This morning I read a wonderful story written by Bob De Marco called Memories, Memory, Alzheimer’s Dementia, on his blog the Alzheimer’s Reading Room. His devotion and willingness to provide care for his mother Dotty who was diagnosed with Alzheimer’s disease about 8 years ago was inspiring, as is the fact that throughout his loss and grief following her death, he continues to write about his ups and downs. He has found a lot of things that have worked to enable his mum to have the best quality of life possible, within the constraints of Alzheimer’s disease and the aging process. He wrote “So why was it that Dotty couldn’t remember Julian’s name, a person she saw every day, but could remember Helen and her name, and she only saw her once a week. It is obvious isn’t it? It had to be because of the way Helen treated Dotty, and how she somehow imprinted herself in the part of Dotty’s brain beyond the hippocampus. After many years, I finally realized it is not about memory, it is about memories.” He asked his readers to respond, and so I am doing this on my blog today. Professor Steven Sabat talked about memory at the recent Alzheimer’s New Zealand conference in Wellington, and suggested we need to understand the difference between recall, recognition and implicit memory. He said retrieval is the problem, that when we say we can’t remember something, it is actually that we can’t recall it at that time. When talking to someone with dementia, we should try a multiple choice questioning approach, rather than a ‘can you remember that?’ single question style as it may allow people with dementia to recognise and recall a memory more easily. When discussing implicit memory, he suggested we may not ‘remember’ or recall the exact nature of a memory, but we are likely to remember the feelings, especially if they have been negative; this could help us understand why people with dementia sometimes become hostile or angry.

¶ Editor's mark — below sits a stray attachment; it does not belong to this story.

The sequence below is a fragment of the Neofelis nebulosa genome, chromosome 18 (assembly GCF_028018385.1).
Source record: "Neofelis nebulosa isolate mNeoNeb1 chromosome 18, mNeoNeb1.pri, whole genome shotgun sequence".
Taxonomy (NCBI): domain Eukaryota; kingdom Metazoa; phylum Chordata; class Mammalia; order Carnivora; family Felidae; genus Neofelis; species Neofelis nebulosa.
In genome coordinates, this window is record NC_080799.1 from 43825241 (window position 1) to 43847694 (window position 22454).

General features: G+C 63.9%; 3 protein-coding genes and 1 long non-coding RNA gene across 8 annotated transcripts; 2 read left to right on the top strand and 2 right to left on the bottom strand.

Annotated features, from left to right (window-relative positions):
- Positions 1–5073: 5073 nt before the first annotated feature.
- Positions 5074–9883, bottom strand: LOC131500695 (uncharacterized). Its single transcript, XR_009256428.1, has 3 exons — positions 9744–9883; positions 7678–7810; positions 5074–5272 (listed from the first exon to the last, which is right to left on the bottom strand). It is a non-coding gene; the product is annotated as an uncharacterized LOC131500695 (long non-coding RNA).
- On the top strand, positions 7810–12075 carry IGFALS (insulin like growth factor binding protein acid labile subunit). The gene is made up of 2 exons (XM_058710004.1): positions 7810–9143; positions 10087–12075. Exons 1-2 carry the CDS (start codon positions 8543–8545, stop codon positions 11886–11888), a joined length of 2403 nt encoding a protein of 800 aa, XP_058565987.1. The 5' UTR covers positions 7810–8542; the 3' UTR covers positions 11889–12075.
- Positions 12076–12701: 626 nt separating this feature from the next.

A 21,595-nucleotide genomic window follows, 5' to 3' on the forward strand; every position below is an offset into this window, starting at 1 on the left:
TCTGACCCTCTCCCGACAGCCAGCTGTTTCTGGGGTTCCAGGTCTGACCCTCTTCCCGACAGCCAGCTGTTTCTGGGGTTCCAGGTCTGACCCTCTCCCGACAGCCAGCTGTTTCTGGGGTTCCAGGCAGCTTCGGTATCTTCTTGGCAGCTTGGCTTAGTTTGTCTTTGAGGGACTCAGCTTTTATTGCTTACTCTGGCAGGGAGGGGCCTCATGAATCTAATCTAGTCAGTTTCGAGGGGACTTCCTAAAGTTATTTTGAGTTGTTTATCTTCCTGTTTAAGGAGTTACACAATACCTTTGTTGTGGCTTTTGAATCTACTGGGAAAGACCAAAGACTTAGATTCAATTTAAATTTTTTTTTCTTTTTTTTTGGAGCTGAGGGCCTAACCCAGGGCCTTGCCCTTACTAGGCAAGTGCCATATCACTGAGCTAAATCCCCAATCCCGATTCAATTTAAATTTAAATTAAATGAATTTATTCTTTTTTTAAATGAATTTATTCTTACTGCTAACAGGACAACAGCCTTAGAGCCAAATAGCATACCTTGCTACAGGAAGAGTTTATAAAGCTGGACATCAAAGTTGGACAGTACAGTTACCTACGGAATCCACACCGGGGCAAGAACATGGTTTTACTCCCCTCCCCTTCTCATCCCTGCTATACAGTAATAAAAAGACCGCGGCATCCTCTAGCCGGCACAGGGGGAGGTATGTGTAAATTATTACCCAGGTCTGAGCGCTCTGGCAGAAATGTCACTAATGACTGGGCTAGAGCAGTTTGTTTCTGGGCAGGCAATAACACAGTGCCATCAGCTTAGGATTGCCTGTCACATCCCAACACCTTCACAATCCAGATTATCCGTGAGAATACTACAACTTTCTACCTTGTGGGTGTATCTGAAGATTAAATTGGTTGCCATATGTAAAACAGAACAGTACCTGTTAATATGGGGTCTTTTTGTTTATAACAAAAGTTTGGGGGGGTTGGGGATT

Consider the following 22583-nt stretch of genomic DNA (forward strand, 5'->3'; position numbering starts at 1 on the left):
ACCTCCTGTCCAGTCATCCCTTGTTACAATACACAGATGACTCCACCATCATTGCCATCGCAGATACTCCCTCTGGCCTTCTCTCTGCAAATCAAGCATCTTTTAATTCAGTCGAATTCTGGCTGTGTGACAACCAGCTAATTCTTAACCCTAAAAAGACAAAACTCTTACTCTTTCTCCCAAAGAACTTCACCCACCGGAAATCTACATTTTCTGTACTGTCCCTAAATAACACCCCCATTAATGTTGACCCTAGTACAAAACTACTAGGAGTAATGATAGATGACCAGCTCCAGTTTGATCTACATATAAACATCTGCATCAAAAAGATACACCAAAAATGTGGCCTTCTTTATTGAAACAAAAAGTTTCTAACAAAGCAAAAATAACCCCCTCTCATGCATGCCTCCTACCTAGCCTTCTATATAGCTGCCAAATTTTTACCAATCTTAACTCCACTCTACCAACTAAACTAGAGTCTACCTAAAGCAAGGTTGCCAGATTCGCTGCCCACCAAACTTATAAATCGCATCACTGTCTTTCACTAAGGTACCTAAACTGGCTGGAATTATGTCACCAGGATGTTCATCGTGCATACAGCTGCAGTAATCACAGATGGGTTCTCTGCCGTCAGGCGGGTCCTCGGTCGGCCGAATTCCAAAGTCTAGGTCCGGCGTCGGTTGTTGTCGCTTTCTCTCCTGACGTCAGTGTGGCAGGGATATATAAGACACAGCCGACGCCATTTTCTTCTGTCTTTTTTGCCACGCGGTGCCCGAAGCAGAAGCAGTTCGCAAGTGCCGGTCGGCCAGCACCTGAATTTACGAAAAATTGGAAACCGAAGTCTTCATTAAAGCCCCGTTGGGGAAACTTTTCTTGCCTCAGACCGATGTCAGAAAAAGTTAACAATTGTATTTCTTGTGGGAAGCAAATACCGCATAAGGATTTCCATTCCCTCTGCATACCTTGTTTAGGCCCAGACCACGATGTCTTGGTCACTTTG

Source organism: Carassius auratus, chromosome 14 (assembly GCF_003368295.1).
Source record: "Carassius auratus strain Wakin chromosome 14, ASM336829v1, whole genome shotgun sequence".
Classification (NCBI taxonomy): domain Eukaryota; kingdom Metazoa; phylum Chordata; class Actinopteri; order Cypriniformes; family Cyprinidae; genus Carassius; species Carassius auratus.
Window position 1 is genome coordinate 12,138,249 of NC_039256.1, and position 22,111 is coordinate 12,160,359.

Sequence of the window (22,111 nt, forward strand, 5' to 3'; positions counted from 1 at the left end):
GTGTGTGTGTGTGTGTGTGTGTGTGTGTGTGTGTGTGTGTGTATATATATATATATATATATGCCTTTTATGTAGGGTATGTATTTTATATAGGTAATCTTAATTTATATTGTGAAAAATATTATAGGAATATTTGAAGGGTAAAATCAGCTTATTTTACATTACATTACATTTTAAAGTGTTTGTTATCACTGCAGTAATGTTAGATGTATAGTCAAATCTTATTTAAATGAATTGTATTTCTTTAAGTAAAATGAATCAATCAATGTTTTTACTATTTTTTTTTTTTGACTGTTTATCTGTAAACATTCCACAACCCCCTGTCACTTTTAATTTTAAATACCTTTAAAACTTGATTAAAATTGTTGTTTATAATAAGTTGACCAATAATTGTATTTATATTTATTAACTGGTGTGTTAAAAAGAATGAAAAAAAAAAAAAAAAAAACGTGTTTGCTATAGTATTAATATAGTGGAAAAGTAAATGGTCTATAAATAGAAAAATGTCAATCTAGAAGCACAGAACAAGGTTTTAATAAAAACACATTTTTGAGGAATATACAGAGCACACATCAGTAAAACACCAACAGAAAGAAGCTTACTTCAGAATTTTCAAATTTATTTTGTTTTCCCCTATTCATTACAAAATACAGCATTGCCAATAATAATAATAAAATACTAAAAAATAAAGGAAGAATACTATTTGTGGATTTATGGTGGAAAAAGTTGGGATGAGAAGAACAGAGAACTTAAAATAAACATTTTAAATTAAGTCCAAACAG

I have often said, it is not what someone says, but the way it is said that people remember. When I was volunteering at a nursing home last year, I spent time with a lady and some of the staff would say glibly, ‘don’t waste your time on her, she is away with the faeries’. She spent her days dressed as if to go out, with her handbag on her arm, makeup on and hair beautifully done, often stating her daughter was coming to take her out. She occasionally became angry and hostile with interactions, and I could not gauge when or why. However as I spent time with her, and talked about the sorts of things that might have happened in her childhood, she was able to recall memories. I learnt she had grown up on a farm, the furthest from the school and hence she was home schooled. I learnt her father had the first car in the district. I learnt so many things about her, that she taught me. She still did not remember my name, but her face lit up most of the days I saw her. She said things like, ‘I think I know you, but can’t remember how’. When we spoke, I would bring up the things I knew about her, and she would smile brightly, asking how I knew these things. When I would then tell her she had taught me these things, her smile would widen, and with some dismay she would say things like, ‘so my brain does still work’. Her memories are there, she just couldn’t always recall them. Bob and Steven are absolutely correct; with the right words, and time, people with dementia can still recall some of their memories. Interestingly, when you are in the early stages of dementia, being able to recall memories almost always brings a response, ‘well you can’t have dementia!’ If you spend time with people with advanced dementia, it is important to be truly caring, to allow them time to respond, to give them choices when you ask them things, and to be there for them, with them and by their side.
I wrote in my journal recently, “We are human beings; it’s just that some people stop treating people living with dementia as if they have somehow stopped being human beings.”